Indian textile industry has inherited, for various reasons, features such as fragmented set up, absence of economies of scales, geographically-dispersed operations and so on, which lead not only to cost inefficiencies but also to tax inefficiencies at different levels due to the cascading of taxes, bemoans M. Harisudhan, a senior tax professional with Ernst & Young.
The textile industry has been in turmoil with the slowing export demand, increasing competition, appreciating rupee, firm trends in raw material prices, overcapacity in certain segments and so on, he adds, during a recent pre-Budget email interaction with Business Line.
To top it, there have been reports of wide-scale job losses in the sector with the closure of a number of export-oriented units. With a litany of woes, the industry is hoping for a helping hand from the Budget.
The recently-launched 100-day agenda of the Textile Ministry has heightened the expectations, notes Harisudhan. Expanding beyond conventional markets of the US and the UK and looking for opportunities in other prospective markets such as Japan and the eastern countries, increasing the scope of the popular Technology Upgradation Fund Scheme (TUFS), and establishing integrated textile parks (ITP) in order to provide world-class infrastructure to the industry for setting up textile units all these would need a supportive Budget, he observes.
Excerpts from the interview.
On making exports competitive.
The industry, being a net foreign exchange gainer for the country, looks for some special incentives for exports. The need of the hour, as pointed out by the Ministry, is to evolve short, medium and long term steps to improve the textile export competitiveness in the global market.
A 100 per cent tax exemption on the export earnings for a temporary period of time, a reduction in interest rates on pre- and post-shipment credit, a robust export incentive scheme, which should be capable of providing encouragement to neutralise every form of tax costs embedded in the export products, and also reducing the procedural hassles in obtaining these incentives will make the export industry competent to face the competition from countries such as China.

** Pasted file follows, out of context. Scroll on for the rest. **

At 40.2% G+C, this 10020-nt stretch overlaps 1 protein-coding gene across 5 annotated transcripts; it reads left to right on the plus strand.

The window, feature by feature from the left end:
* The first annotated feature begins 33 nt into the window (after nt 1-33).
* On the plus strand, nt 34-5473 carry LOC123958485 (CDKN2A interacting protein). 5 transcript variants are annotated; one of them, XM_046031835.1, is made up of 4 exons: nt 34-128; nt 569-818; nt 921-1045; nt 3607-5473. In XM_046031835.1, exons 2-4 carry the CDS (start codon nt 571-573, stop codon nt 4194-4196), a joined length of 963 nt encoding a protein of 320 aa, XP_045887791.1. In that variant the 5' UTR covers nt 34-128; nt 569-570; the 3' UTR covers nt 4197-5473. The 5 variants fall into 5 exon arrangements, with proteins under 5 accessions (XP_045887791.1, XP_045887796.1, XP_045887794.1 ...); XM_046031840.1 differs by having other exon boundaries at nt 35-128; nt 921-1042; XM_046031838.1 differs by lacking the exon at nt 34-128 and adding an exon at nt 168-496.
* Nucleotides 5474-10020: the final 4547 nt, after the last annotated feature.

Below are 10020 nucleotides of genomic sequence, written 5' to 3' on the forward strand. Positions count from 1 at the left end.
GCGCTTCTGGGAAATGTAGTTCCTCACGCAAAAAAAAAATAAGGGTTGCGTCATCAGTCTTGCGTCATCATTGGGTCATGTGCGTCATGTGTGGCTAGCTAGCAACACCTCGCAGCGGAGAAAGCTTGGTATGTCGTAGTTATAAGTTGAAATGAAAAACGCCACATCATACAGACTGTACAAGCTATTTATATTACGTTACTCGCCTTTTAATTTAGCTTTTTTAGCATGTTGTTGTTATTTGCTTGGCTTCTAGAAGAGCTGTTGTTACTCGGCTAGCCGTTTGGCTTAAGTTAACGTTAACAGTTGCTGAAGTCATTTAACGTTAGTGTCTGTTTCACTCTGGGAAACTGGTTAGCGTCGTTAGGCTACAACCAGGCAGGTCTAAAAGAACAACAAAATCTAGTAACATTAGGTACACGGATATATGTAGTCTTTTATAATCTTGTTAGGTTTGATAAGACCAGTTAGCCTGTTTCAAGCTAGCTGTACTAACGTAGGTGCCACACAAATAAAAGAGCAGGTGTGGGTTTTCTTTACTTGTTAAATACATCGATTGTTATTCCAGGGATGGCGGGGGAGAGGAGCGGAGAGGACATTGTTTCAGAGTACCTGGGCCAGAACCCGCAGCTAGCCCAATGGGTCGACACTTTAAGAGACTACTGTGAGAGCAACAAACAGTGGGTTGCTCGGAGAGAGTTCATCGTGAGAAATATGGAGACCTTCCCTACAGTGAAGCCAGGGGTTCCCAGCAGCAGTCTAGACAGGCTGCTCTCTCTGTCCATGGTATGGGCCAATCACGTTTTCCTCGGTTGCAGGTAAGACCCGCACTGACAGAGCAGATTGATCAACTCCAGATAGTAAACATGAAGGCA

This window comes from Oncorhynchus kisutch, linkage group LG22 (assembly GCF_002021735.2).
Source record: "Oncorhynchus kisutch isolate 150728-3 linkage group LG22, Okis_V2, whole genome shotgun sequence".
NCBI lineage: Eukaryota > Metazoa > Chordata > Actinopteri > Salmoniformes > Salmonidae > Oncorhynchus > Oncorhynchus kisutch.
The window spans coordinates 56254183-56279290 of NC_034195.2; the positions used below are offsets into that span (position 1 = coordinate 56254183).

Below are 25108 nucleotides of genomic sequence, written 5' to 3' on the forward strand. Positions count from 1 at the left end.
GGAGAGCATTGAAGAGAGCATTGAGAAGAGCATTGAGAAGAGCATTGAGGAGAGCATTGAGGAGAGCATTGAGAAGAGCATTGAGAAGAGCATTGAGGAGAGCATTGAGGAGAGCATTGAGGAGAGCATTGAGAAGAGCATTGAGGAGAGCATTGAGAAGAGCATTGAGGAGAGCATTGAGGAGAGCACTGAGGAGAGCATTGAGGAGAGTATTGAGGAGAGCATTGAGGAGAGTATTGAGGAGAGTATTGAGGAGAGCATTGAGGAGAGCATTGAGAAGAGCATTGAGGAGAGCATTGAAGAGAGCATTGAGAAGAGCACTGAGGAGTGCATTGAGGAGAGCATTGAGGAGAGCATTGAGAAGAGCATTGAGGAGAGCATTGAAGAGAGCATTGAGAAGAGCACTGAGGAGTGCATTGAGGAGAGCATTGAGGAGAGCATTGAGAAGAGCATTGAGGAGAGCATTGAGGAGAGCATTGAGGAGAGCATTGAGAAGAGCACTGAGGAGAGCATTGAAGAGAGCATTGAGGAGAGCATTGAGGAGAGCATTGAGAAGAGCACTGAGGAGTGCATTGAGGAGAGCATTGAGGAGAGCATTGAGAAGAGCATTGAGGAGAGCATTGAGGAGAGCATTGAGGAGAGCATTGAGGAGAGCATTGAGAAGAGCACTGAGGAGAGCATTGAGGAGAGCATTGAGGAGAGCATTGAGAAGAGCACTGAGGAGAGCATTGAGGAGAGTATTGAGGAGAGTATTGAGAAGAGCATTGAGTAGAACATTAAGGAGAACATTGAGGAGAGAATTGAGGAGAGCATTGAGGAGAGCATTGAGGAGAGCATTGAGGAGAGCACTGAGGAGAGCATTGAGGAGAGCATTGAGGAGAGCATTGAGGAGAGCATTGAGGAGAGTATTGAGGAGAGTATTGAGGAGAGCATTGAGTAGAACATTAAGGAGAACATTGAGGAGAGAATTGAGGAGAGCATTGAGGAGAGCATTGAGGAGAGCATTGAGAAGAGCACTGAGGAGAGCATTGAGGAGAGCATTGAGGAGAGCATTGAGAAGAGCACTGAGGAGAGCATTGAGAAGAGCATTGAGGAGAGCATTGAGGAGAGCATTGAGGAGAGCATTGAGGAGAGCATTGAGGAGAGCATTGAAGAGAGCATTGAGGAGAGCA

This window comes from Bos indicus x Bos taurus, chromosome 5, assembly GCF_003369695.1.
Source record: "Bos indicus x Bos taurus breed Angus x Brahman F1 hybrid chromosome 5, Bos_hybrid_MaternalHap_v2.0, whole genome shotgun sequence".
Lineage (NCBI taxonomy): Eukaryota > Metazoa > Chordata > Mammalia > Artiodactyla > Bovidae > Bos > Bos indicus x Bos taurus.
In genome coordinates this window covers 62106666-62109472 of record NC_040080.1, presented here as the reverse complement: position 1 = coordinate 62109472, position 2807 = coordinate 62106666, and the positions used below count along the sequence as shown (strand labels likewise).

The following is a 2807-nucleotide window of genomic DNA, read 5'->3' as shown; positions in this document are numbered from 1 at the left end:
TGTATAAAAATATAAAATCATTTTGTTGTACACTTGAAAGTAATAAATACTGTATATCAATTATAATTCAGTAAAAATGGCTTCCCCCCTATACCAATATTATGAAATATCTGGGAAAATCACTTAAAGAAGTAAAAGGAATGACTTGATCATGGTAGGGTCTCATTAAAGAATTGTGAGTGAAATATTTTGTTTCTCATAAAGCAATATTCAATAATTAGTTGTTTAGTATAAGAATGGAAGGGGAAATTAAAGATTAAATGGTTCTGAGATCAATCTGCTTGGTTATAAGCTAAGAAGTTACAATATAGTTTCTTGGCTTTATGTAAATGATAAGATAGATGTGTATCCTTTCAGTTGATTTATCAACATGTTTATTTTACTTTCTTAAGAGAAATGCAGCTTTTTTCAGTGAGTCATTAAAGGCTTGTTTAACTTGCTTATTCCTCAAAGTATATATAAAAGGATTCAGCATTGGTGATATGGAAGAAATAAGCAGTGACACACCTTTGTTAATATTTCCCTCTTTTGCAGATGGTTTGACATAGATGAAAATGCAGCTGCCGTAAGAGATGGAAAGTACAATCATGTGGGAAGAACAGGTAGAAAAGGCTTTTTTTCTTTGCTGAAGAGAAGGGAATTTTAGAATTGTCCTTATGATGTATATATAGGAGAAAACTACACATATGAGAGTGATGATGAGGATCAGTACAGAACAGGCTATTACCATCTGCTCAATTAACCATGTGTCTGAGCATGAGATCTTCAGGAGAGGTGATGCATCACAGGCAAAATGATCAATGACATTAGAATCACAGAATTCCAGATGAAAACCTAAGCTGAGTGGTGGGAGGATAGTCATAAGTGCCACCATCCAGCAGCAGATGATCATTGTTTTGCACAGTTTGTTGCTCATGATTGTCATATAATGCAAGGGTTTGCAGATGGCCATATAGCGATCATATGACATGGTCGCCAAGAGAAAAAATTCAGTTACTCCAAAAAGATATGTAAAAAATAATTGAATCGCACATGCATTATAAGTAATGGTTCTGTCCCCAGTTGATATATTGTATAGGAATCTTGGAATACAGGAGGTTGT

On the need for rationalisation.
As a short-term step, the industry expects rationalisation of fiscal structure, exemption from the levy of service tax, rationalisation of the inverted duty structure on raw materials/ intermediates of synthetic fibres and yarns, exemption from the levy of Special Additional Customs duty under Section 3 (5) of Customs Tariff Act on raw materials, and exemption/ concessional rate of excise/ customs duty on importation of textile machineries and equipments.
The industry requires mechanisms to recoup accumulated CENVAT credit (because of inverted duty structure). Another key area that requires attention is exemption from levy of Special Additional duty of 4 per cent due to the inability of the units which opt for zero-duty regime.
The industry also expects rationalisation of the excise duty rates for instance excise duty rates of the man-made fibre manufacturers to be aligned with that of cotton manufacturers. These can provide the much-needed impetus to the industry serving both the domestic and the international markets.
On the implementation of programmes and schemes.
On a medium-term, the industry expects an increase in the momentum of the implementation of TUFS, Scheme for Integrated Textile Parks (SITP), and the Technology Mission on Cotton (TMC) in the Eleventh Five-Year Plan period.
Further, on a long-term, the industry expects macro initiatives such as improvement in the infrastructure, labour law reforms, and the creation of new business orientation in line with the global trends.
On newer markets.
The industry expects special incentives for exploring newer markets such as Gulf Cooperation Countries (GCC), namely Bahrain, Kuwait, Oman, Saudi Arabia, Qatar, the UAE, and Africa, Latin America, Russia and Oceania.
Expansion of Focus Market Scheme to all countries where export performance is 5 per cent or less of total volume of exports, and expansion of Focus Product Scheme to the export of silk/ woollen garments would help the industry in exploring newer opportunities.
The industry is eagerly awaiting the implementation of a comprehensive Goods and Service Tax (GST), which is expected to eliminate the multiple taxes, and rationalise transaction taxes with simpler procedures for recouping input taxes on exports.